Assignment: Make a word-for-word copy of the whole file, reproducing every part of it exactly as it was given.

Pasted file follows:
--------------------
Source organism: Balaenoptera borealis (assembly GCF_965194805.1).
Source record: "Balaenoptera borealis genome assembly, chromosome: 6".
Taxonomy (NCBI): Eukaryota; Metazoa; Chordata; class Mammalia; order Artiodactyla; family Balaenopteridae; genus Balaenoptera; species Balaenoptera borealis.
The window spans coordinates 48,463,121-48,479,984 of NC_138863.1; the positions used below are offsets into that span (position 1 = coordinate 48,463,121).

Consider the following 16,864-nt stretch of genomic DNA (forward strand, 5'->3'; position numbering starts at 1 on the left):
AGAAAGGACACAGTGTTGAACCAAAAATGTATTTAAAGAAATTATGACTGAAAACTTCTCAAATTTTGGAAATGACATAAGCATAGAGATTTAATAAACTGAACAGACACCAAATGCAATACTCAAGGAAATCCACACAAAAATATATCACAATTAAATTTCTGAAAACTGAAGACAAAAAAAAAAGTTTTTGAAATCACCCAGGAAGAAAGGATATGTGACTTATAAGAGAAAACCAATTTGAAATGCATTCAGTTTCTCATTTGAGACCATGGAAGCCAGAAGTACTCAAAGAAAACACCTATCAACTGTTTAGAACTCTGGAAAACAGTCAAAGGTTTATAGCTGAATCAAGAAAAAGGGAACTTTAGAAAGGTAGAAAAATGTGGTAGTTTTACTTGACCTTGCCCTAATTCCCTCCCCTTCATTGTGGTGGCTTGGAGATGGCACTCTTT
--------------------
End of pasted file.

Source organism: Balaenoptera borealis (assembly GCF_965194805.1).
Source record: "Balaenoptera borealis genome assembly, chromosome: 6".
Taxonomy (NCBI): Eukaryota; Metazoa; Chordata; class Mammalia; order Artiodactyla; family Balaenopteridae; genus Balaenoptera; species Balaenoptera borealis.
The window spans coordinates 48,463,121-48,479,984 of NC_138863.1; the positions used below are offsets into that span (position 1 = coordinate 48,463,121).

Consider the following 16,864-nt stretch of genomic DNA (forward strand, 5'->3'; position numbering starts at 1 on the left):
AGAAAGGACACAGTGTTGAACCAAAAATGTATTTAAAGAAATTATGACTGAAAACTTCTCAAATTTTGGAAATGACATAAGCATAGAGATTTAATAAACTGAACAGACACCAAATGCAATACTCAAGGAAATCCACACAAAAATATATCACAATTAAATTTCTGAAAACTGAAGACAAAAAAAAAAGTTTTTGAAATCACCCAGGAAGAAAGGATATGTGACTTATAAGAGAAAACCAATTTGAAATGCATTCAGTTTCTCATTTGAGACCATGGAAGCCAGAAGTACTCAAAGAAAACACCTATCAACTGTTTAGAACTCTGGAAAACAGTCAAAGGTTTATAGCTGAATCAAGAAAAAGGGAACTTTAGAAAGGTAGAAAAATGTGGTAGTTTTACTTGACCTTGCCCTAATTCCCTCCCCTTCATTGTGGTGGCTTGGAGATGGCACTCTTT